Another stage that your family and friends go through is to smother you with attention. Every time you move wrong, or sneeze,or are tired from the treatments, they want to call 911. And yet another stage is not wanting to leave you alone for two seconds. Your family and friends almost become “caregivers”. This may mean helping with daily activities such as going to the doctor with you or making meals. It could also mean coordinating services and care. Or it may be giving emotional and spiritual support.
All of a sudden, family and friends are thrown into another roll. A son or daughter might become the parent or caregiver, or a friend is catapulted into being a caregiver. In all the hullabaloo, a parent may have trouble accepting help from their children. Whatever your roles are now, accepting the changes may be tough. It's very common to feel confused and stressed at this time. If you can, try to share your feelings with others or join a support group. Or you may choose to seek help from a counselor. After all, being a caregiver, holding down a full-time job, taking care of the home and kids, on top of being a caregiver, can be stressful to the point that even you, the caregiver, may become ill.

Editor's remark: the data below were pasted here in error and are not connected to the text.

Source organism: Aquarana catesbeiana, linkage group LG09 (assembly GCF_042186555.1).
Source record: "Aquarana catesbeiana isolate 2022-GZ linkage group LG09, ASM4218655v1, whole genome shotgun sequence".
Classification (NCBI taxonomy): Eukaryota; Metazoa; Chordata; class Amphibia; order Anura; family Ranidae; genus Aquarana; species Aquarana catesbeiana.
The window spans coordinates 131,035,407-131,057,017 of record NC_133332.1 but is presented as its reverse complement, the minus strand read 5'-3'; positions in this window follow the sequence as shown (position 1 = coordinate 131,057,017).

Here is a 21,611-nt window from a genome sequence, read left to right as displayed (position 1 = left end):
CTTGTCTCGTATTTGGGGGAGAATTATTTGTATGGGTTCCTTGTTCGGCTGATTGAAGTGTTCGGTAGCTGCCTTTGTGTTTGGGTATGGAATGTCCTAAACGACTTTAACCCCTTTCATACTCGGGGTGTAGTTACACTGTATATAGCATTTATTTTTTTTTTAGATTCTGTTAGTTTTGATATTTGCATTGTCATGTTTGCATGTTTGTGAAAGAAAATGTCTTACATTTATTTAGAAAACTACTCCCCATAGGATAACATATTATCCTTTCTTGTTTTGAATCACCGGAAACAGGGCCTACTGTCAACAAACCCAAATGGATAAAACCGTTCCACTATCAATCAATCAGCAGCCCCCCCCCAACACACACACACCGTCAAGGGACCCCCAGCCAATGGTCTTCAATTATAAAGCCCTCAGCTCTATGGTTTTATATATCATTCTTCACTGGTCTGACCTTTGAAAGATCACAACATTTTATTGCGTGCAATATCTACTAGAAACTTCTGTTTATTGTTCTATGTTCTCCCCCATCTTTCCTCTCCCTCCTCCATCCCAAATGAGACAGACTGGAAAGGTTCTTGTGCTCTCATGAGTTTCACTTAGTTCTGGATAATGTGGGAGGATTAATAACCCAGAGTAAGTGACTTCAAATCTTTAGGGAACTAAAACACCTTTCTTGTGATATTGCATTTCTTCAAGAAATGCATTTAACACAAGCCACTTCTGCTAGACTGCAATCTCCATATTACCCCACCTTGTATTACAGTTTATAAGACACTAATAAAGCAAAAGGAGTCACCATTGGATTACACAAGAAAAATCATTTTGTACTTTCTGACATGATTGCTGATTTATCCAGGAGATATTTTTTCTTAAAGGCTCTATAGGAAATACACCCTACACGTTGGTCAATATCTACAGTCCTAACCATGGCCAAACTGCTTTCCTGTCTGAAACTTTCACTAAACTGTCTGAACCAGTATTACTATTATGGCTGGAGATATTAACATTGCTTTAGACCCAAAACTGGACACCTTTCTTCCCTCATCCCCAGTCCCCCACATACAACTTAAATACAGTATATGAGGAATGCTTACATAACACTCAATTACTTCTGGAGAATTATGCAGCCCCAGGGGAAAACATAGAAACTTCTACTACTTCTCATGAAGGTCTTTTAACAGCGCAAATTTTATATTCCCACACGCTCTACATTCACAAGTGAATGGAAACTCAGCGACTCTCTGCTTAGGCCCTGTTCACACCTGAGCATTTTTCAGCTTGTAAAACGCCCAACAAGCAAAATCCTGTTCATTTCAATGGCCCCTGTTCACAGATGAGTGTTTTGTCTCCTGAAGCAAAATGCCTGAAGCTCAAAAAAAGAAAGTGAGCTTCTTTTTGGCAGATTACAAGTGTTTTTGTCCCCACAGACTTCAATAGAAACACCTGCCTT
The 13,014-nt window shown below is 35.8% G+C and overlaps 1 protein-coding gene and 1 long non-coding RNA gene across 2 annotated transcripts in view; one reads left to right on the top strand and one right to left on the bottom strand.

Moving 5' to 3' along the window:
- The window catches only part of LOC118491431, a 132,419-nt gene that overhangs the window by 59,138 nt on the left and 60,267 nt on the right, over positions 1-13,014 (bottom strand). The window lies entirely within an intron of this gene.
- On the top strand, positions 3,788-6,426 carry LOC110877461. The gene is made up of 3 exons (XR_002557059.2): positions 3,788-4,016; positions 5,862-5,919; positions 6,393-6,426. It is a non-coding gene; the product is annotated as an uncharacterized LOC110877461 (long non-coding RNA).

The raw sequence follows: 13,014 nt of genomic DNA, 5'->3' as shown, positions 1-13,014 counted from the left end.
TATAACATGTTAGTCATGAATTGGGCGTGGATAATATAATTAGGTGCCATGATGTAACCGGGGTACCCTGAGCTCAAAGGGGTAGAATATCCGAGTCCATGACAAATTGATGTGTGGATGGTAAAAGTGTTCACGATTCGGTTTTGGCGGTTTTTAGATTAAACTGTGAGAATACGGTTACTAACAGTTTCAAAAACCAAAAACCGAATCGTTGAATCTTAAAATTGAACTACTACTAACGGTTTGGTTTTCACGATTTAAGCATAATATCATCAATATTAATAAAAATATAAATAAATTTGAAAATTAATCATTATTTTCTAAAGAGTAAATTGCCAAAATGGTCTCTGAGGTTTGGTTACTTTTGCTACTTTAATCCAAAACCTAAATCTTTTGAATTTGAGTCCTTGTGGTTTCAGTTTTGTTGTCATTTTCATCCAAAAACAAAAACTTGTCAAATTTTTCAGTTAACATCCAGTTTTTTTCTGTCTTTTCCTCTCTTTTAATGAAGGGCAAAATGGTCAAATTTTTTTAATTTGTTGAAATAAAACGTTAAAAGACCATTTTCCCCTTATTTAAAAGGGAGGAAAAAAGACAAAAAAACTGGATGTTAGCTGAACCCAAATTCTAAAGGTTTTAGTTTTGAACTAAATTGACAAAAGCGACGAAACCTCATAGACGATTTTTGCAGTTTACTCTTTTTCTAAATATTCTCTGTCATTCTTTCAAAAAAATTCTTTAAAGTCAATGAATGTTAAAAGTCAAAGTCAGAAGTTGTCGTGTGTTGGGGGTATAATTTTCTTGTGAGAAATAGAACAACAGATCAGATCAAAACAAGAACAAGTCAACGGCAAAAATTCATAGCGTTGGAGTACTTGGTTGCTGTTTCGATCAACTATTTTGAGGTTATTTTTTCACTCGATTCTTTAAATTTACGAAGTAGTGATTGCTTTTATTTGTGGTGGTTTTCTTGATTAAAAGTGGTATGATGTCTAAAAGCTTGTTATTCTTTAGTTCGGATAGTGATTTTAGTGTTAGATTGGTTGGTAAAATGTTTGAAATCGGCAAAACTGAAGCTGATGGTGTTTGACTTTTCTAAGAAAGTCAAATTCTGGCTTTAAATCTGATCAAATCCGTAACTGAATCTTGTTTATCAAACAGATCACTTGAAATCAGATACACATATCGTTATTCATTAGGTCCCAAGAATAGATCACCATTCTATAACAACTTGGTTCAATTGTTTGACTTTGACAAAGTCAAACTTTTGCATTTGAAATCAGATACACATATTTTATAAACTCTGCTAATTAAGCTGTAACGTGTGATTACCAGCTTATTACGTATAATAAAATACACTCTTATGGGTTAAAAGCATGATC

Care givers need care givers
Many caregivers say that, looking back, they took too much on themselves. Or they wish they had asked for help sooner. Take an honest look at what you can and can't do. What things do you need or want to do yourself? What tasks can you turn over or share with others? Be willing to let go of things that aren't essential for you to do. Some examples may be:
Helping with chores such as cooking, cleaning, shopping, or yard work
Taking care of the kids or picking them up from school or activities
Driving your loved one to appointments or picking up medicines
Being the contact person to keep others updated
Accepting help from others isn't always easy. When tough things happen, many people tend to pull away. They think, "We can handle this on our own." But things can get harder as the patient goes through treatment. You may need to change your schedule and take on new tasks. As a result, many caregivers have said, "There's just too much on my plate."